Death of the Black-Haired Girl, by Robert Stone

This 2013 novel begins disappointingly, matures into a thoughtful literary work, and then eases itself at the end into a simple portrait of life. As Claire Messud writes in her New York Times review, Stone, “demands an attentive reader as he explores, through superficially familiar narratives, substantial themes.”

The novel begins with an affair at a small, elite university in New England between a married university professor, Steven Brookman and his smart, attractive student, Maud Stack. And my reaction is: how trite can a novel get? It is truly a “familiar narrative.” Maud is the black-haired girl of the title, an aggressive, opinionated student who allows herself to be seduced and convinces herself that this man is the love of her life. One reads on, unable to relate to her (or to the selfish, womanizing professor), simply because one is curious about how she is going to die.

That death does become a mystery, but this is not a mystery novel. Maud is killed by a hit-and-run-driver outside the professor’s house, when she argues with him and then turns angrily away. What matters to Stone now is what happens to the people who knew her and were left behind. Theirs will be a tale of accountability, and the pursuit of absolution. But unfortunately, we get to know Maud on only two superficial levels, her mad infatuation with the professor and her violent, over-wrought defense of abortion. We do not get inside her, to learn about her relationship with her father or her faith.

Instead, we get to know her through her banter with her roommate Shelby, an older girl but not one wiser in the ways of men. Indeed, Stone allows getting to know about Maud and her affair to take up the first third of the book. Only then do we get to probe more deeply into various characters. Moreover, Shell herself will play no significant role in these characters’ concerns about accountability. Only her estranged husband John Clammer will play a role—that is, be raised by Stone as a suspect, as will also a local madman and the mysterious vision of a priest. Except, these are nothing more than the MacGufins that appear in many a mystery novel, which this is not.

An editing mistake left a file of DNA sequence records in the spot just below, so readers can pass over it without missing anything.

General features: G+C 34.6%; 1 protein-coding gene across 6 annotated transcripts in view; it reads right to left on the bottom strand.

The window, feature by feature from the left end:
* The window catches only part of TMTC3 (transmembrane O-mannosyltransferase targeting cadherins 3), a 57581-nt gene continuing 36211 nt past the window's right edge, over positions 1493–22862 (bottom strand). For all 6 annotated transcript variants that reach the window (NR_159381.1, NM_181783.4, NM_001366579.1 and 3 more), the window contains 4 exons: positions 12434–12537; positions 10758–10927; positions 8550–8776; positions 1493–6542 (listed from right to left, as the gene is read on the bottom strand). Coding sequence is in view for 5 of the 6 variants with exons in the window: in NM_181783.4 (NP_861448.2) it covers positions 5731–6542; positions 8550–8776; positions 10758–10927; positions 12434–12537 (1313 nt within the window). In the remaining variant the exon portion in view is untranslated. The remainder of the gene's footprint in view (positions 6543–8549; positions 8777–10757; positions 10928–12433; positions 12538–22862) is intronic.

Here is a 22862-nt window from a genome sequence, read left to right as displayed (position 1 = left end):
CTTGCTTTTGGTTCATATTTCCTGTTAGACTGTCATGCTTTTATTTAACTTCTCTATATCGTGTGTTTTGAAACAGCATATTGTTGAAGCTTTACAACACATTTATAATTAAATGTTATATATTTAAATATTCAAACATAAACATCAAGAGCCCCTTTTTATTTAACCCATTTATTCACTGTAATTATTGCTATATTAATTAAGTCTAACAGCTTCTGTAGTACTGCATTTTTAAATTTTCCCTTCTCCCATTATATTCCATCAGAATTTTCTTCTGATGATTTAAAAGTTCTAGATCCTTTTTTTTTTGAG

More important is Maud’s father, Eddie Stack, a retired policeman in New York who has lost his wife and now loses his only daughter. He asks if this is retribution because of past cooperation with a corrupt brother-in-law. He is distraught, ridden with guilt, now compounded because he and his daughter have gone their separate ways. And so he seeks a kind of atonement by asking to bury his daughter beside his wife in a church crypt. But a conservative Catholic priest is reluctant to do this, perhaps because of the scandal of her affair but more significantly because she has spurned her Church and has written a pro-abortion column for the university newspaper.

Equally significant is the impact of the girl’s death on Professor Brookman and his newly pregnant wife Ellie. He is filled with guilt for the affair and the disrespect he has shown to his wife. And all he cares for now is to ease his conscience, and to control how his wife will react to the affair.

Outside looking in is university counselor Jo Carr, a mature woman whom everyone leans upon for advice. She was once a nun in South America, and lost her faith after witnessing the evil fostered by a priest who identified with the poor. Also present is Mary Pat, the wife of the university president, who has connections in the Church hierarchy and works to have Maud buried in the church beside her mother. The author himself was raised a Catholic, and here he offers a balanced interpretation, not often seen in the literary world, of the conflict between the beliefs held by the more conservative hierarchy and those by more liberal lay Catholics.

It is the impact of this girl’s accidental death on these people that matters to the author, and it represents the richest portion of this novel. As Messud writes, these “are certainly Christian narratives, but they’re ultimately examples of our human need to find meaning in what threatens to be incomprehensible events.” Basically, the unexpected death of Maud.